SEC won't have league disciplinary policy
Mark Richt
Mark Richt
Publisher
Posted May 30, 2007


DESTIN, FL – Former Georgia linebacker Akeem Hebron can speak personally to the severity of the alcohol policy at the university he used to attend.

The Maryland native was suspended by the university for two semesters after two arrests for underage possession of alcohol. He will play the 2007 season at Georgia Military College. At any other Southeastern Conference school, Hebron probably still would be on the football team.

However, at Georgia, thanks to a revamped conduct policy involving alcohol and drugs, the decision was out of head coach Mark Richt’s hands. Any student at Georgia found to violate the school’s policy - which, for underage students, means any possession of alcohol – is automatically suspended two semesters.

An informal survey here at the Southeastern Conference’s annual spring meetings revealed that Georgia’s policy is the most punitive in the league. Some schools, like Vanderbilt, don’t even have a written policy, but it’s unlikely the SEC ever will institute league-wide disciplinary easures for alcohol-related matters, commissioner Mike Slive said.

Legislating policies and penalties on alcohol is not the business of the conference, Slive said.

“I would never say never, but it’s not anything that we have discussed,” Slive said. “Those issues are better handled closer to the ground than at our level.”

Georgia strengthened its policy in September after the alcohol-related death of a student, and a recent study released by The National Center on Addiction and Substance Abuse at Columbia University suggests that Georgia isn’t the only college dealing with alcohol-related tragedy.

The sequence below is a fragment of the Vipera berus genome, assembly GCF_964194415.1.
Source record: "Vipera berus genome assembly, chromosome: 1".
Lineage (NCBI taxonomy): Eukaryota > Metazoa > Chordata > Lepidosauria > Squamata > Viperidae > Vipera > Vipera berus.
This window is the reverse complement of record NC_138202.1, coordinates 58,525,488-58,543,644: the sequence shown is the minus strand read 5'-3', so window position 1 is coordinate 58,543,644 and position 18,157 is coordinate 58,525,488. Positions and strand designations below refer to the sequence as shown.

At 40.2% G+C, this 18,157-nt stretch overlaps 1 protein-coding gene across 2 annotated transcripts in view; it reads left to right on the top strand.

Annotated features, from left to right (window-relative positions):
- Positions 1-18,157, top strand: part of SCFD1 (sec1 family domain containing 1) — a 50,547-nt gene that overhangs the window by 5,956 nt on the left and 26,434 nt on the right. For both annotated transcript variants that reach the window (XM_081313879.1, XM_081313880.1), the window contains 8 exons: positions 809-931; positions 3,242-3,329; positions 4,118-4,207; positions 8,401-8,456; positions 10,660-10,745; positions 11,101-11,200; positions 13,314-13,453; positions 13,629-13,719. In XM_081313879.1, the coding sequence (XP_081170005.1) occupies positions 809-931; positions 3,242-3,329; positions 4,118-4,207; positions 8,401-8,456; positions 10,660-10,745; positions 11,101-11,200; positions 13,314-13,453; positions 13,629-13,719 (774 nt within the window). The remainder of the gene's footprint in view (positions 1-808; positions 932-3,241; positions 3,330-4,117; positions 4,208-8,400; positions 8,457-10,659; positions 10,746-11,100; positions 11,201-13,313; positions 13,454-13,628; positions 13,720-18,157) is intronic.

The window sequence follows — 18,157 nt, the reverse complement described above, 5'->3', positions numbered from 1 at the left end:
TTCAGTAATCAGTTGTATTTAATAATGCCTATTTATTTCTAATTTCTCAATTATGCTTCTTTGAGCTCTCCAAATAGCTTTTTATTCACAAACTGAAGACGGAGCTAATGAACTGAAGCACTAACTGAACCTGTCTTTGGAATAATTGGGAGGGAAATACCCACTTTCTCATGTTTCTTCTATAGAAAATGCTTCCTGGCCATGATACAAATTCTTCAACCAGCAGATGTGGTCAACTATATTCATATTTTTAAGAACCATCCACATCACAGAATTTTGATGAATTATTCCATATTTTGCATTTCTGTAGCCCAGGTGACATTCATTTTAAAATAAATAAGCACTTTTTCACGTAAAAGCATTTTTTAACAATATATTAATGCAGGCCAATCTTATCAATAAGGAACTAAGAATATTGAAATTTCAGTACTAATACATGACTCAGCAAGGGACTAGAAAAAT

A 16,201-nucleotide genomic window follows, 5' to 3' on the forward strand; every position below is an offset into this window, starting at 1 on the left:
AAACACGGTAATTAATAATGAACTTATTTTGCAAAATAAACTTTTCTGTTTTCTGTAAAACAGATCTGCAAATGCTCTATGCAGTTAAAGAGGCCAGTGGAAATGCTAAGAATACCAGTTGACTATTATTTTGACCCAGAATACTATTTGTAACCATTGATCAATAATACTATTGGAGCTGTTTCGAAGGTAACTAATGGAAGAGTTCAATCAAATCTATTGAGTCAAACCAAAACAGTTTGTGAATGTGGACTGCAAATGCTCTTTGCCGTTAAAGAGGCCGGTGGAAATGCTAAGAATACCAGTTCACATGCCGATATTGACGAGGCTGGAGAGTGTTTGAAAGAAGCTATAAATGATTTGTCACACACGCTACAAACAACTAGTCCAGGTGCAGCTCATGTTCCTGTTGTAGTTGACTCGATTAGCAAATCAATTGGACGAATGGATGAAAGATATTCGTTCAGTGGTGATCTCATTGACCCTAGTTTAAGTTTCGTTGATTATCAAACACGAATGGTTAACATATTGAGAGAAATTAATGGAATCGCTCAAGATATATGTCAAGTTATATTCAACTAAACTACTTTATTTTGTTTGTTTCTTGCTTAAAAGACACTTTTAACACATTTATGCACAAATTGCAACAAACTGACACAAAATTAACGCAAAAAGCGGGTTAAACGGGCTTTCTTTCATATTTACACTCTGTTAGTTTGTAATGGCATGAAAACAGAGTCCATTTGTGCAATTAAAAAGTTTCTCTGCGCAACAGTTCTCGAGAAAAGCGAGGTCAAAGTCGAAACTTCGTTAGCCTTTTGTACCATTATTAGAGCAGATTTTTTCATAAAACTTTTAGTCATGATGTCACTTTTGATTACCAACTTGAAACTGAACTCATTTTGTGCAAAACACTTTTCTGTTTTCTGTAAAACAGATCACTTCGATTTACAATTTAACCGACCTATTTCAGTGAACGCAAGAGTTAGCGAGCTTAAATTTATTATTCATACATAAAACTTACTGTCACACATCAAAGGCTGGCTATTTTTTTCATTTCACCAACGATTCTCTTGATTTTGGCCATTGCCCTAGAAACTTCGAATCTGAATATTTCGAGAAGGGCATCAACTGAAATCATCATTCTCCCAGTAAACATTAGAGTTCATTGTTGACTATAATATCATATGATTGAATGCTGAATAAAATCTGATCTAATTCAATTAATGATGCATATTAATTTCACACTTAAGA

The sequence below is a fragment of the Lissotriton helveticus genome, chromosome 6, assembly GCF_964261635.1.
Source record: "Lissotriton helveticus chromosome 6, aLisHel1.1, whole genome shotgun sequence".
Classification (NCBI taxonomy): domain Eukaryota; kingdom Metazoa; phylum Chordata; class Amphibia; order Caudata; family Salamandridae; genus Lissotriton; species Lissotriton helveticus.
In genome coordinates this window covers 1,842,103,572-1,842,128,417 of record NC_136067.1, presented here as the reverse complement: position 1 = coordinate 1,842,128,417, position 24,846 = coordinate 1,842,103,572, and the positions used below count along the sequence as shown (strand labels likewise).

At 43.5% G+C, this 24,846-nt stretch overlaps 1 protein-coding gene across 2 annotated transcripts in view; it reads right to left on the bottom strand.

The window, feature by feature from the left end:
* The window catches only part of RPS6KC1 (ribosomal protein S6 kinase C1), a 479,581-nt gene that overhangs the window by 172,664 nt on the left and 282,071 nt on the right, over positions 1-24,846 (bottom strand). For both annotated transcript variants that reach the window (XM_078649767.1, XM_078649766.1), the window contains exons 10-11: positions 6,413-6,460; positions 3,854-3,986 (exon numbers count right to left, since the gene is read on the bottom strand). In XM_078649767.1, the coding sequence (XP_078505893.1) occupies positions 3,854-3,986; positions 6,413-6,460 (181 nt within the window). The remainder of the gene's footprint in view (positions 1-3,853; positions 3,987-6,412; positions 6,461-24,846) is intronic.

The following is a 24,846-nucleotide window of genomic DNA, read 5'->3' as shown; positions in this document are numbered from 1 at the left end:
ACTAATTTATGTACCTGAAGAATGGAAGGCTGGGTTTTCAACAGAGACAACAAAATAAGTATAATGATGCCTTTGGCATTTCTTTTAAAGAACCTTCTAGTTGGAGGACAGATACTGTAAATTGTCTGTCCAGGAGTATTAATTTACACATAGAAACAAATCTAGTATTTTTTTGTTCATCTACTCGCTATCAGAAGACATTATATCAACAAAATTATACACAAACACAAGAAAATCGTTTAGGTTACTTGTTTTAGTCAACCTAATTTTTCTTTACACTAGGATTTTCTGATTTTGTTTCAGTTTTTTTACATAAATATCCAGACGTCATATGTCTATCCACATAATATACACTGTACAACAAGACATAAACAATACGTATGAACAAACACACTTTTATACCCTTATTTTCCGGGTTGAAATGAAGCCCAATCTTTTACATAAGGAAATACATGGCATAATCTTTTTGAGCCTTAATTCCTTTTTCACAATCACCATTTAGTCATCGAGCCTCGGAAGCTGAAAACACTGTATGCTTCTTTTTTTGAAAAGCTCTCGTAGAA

From 1993 to 2005, the number of college students who binge drink (five or more drinks three or more times a week) increased 16 percent, the study found. Alcohol-related arrests of college students increased 21 percent from 2001 to 2005, and in 2001 alone, 97,000 students where the victims of alcohol-related sexual abuse or date rape, Columbia reported.

The National Institute for Alcohol Abuse and Alcoholism estimated that alcohol accounted for more than 1,700 deaths of college-age students in 2001.

And colleges with a strong emphasis on athletics like those in the SEC have higher rates of alcohol abuse, said Susan Foster, the vice president of the Center on Addiction and Substance Abuse.

“We’ve made a clear recommendation that it’s important for schools to change the climate of abuse,” Foster said. “Part of that is setting clear polices.”

Still, Georgia athletics director Damon Evans doesn’t think the SEC should set a conference-wide policy.

“Our job at the University of Georgia is to do what we think is in the best interest of the young men and women who go through the institution,” Evans said. “I really can’t say whether it’s a disadvantage or if that’s even what we need to be looking at. What we need to be doing is looking out for the wellbeing of the student-athlete, and if that’s what we’re doing, I have no problems.”

Richt also isn’t interested in seeing the SEC bring his competitors into line with his school’s policy, he said.

Georgia “is where I coach, and that’s what I’m going to live by,” he said. “The bottom line is those are the rules, and we’re going to abide them. I’m not complaining. Are we going to try to dictate what everybody’s student body does across the league? I don’t think so; I don’t think we should.”

NOTE: The league’s football coaches voted against a fifth year of eligibility for football players and against an early signing period and passed those recommendations on to the athletic directors Wednesday.


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